Gout is a type of arthritis (very different to the more common rheumatoid arthritis and osteoarthritis) caused by attacks of painful inflammation in one or more joints. The pain of a gout attack can be severe.
Causes of Gout
Gout is caused by the excess of a chemical in the blood called uric acid (urate). Uric acid is made in the body and is usually harmless and. Most is passed out with the urine and some from the gut with the stools (faeces). In people with gout the amount of uric acid in the blood builds up. From time to time the level may become too high and tiny grit-like crystals of uric acid may form. The crystals typically collect in a joint. The crystals irritate the tissues in the joint to cause inflammation, swelling and pain – a gout attack.
Some people have a high level of uric acid but do not form crystals or have gout. Also, rarely, some people with a normal level of uric acid have gout attacks. However, as a rule, the higher the level of uric acid, the greater the chance of developing gout.
Normally, there is a fine balance between the amount of uric acid (urate) made and the amount that is passed out in the urine and faeces. This keeps the level of uric acid in the blood in check. However, in most people with gout, the kidneys do not pass out enough uric acid and the blood level may rise. They are said to be under-excreters of uric acid. Their kidneys usually work otherwise normally.
In some people, the build-up of uric acid may due to other factors. For example:
- Drinking too much alcohol.
- Not enough vitamin C in your diet.
- Sugar-sweetened soft drinks high in fructose.
- Certain foods such as eating a lot of heart, herring, sardines, yeast extracts, or mussels.
- Some medicines such as ‘water’ tablets (diuretics), aspirin (at full painkiller dose – not low-dose aspirin used to prevent blood clots), and some chemotherapy medicines.
- Illnesses where the cells of the body have a rapid turnover. For example, severe psoriasis and some blood disorders.
- People with certain other conditions have an increased risk of developing gout. These include:
- High blood pressure.
- Kidney damage.
- Diabetes mellitus.
- Bone marrow disorders.
- Lipid disorders (especially hypertriglyceridaemia).
- Vascular disease.
- Enzyme defects such as hypoxanthine guanine phosphoribosyltransferase (HGPRT) deficiency and glucose-6-phosphate dehydrogenase (G6PD) deficiency.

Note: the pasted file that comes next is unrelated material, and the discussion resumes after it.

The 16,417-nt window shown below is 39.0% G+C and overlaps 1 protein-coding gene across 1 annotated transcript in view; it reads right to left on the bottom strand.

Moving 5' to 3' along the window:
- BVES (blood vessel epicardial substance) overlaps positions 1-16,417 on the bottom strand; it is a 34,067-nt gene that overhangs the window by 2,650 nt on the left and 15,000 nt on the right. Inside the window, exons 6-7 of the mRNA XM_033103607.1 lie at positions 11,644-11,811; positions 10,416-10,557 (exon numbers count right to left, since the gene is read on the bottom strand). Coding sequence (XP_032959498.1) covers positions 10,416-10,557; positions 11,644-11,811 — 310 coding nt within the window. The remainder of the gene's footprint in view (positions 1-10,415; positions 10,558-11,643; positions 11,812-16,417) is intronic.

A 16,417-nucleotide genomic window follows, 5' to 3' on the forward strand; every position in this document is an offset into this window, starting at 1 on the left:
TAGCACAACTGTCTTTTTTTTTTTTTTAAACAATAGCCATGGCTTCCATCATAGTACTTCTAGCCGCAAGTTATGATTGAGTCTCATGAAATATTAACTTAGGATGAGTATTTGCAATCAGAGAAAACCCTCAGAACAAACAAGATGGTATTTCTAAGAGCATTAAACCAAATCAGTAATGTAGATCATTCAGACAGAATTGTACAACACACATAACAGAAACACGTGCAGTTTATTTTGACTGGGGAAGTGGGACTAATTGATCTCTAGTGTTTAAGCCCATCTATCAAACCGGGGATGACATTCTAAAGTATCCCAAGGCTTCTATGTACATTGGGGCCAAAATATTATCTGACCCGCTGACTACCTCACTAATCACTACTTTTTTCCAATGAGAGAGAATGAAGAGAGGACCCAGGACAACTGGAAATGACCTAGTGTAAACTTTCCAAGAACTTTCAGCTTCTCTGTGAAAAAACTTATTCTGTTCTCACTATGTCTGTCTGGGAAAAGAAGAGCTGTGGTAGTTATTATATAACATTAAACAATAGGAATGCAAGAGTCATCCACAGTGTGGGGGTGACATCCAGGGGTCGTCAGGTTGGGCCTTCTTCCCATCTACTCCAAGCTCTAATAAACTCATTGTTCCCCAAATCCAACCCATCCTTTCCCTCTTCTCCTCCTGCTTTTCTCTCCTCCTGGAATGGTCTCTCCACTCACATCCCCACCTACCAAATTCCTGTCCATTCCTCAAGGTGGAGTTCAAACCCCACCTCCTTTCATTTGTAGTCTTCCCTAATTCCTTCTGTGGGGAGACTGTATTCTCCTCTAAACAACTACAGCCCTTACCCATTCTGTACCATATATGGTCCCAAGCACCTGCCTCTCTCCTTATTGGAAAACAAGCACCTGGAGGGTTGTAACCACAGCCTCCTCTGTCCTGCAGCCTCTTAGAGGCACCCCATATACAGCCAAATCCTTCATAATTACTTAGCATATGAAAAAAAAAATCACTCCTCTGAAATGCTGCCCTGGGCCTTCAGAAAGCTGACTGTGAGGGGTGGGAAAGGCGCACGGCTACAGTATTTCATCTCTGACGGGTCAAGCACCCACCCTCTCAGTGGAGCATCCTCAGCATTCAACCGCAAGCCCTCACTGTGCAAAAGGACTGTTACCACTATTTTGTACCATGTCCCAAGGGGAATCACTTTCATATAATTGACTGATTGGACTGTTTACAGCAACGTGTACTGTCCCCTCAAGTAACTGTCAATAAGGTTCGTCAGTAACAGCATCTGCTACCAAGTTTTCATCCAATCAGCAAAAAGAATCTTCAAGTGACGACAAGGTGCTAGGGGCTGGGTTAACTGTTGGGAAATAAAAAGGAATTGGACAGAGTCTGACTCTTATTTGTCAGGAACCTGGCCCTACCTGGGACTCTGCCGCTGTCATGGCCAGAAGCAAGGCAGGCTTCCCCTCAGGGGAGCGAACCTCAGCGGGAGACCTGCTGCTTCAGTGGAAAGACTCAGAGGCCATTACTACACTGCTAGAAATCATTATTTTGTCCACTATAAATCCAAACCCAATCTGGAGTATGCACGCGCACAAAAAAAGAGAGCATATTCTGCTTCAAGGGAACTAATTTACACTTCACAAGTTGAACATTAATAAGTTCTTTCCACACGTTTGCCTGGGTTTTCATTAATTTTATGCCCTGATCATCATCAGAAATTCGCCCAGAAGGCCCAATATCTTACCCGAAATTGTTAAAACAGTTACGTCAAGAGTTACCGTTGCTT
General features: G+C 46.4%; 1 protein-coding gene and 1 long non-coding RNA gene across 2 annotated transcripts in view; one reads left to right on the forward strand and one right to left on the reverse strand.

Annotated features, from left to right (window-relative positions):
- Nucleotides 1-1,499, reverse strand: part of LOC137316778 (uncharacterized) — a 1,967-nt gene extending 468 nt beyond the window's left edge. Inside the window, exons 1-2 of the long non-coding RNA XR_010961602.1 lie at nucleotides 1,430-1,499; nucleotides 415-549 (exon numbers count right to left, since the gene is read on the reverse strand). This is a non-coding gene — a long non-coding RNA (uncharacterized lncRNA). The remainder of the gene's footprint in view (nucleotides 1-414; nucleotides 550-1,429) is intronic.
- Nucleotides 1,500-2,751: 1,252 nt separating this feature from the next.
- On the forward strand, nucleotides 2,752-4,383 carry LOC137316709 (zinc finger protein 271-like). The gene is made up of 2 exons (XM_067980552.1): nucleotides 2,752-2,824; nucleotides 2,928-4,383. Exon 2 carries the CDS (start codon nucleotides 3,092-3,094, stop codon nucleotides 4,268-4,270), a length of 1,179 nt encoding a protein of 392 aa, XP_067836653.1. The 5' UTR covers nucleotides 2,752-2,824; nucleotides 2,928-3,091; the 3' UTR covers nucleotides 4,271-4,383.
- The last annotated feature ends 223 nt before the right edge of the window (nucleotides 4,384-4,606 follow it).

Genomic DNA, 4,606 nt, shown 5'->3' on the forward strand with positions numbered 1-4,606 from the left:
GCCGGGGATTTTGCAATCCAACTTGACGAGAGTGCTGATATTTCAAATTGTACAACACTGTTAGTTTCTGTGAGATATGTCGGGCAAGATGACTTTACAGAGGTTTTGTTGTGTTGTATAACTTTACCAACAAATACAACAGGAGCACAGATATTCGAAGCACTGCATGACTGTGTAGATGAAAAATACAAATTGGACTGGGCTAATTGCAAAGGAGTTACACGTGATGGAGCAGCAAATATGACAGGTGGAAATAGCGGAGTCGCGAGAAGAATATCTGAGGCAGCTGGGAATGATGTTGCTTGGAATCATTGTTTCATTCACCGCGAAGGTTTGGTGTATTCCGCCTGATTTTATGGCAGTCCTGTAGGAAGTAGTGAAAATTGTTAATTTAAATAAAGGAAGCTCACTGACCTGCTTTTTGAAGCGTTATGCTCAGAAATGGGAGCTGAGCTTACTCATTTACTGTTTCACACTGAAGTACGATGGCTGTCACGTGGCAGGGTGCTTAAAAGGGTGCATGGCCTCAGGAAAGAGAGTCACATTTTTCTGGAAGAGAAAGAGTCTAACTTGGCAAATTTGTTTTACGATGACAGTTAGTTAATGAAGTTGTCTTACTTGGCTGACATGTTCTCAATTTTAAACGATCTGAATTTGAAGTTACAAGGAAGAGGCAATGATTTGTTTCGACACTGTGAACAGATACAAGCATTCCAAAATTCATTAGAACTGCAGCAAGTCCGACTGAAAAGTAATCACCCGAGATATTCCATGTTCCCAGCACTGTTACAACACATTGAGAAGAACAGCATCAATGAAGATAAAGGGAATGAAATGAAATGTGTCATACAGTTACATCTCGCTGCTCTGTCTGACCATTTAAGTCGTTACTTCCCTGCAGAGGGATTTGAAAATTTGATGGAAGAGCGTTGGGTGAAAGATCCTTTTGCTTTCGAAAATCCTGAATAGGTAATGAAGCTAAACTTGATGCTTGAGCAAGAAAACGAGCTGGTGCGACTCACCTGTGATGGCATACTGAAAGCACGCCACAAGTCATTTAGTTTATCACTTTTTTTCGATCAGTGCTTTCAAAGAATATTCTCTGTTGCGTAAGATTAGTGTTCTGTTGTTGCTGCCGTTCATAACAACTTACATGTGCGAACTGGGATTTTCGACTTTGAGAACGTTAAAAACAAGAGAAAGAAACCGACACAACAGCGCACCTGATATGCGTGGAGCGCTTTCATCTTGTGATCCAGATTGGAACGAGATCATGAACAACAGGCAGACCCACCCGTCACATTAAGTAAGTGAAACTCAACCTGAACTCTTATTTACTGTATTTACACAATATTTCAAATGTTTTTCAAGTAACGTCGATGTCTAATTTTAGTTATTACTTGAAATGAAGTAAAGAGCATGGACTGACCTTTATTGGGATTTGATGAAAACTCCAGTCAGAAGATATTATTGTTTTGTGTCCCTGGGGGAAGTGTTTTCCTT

How common is gout and who gets it?
Gout affects about 1 in 200 adults. Men are more commonly affected than women. A first attack of gout typically develops in middle age but it sometimes occurs in younger people. It tends to run in some families, as there is a family history of gout in about 1 in 5 cases.
Symptoms of gout
Gout usually occurs in attacks. An attack typically develops quickly over a few hours. It usually causes severe pain in one joint. The base of the big toe is the most commonly affected joint. However, any joint can be affected. Sometimes two or more joints are affected. Affected joints usually swell and the nearby skin may look red and inflamed. If left untreated, a gout attack may last several days but usually goes completely within 7-10 days. Less severe attacks can occur which may be mistaken at first for other forms of arthritis. Weeks, months or even years may go by between attacks. Some people only ever have one attack.
A gout attack can be very painful. However, other effects from gout are uncommon. Joint damage may occur in the case of recurring attacks. In a few people, uric acid crystals form kidney stones or may cause some kidney damage. Sometimes the crystals form bumps (tophi) under the skin. These are usually harmless and painless but sometimes form in awkward places such as at the end of fingers. Tophi occasionally become infected.
Diagnosis of gout
Gout is usually diagnosed if there are typical gout symptoms and a raised blood level of uric acid. If there is doubt as to the cause of the pain and swelling, a doctor may take some fluid out of a swollen joint. This is done with a needle and syringe. The fluid is looked at under the microscope. Crystals of uric acid (urate) can be seen in the fluid to confirm the diagnosis of gout.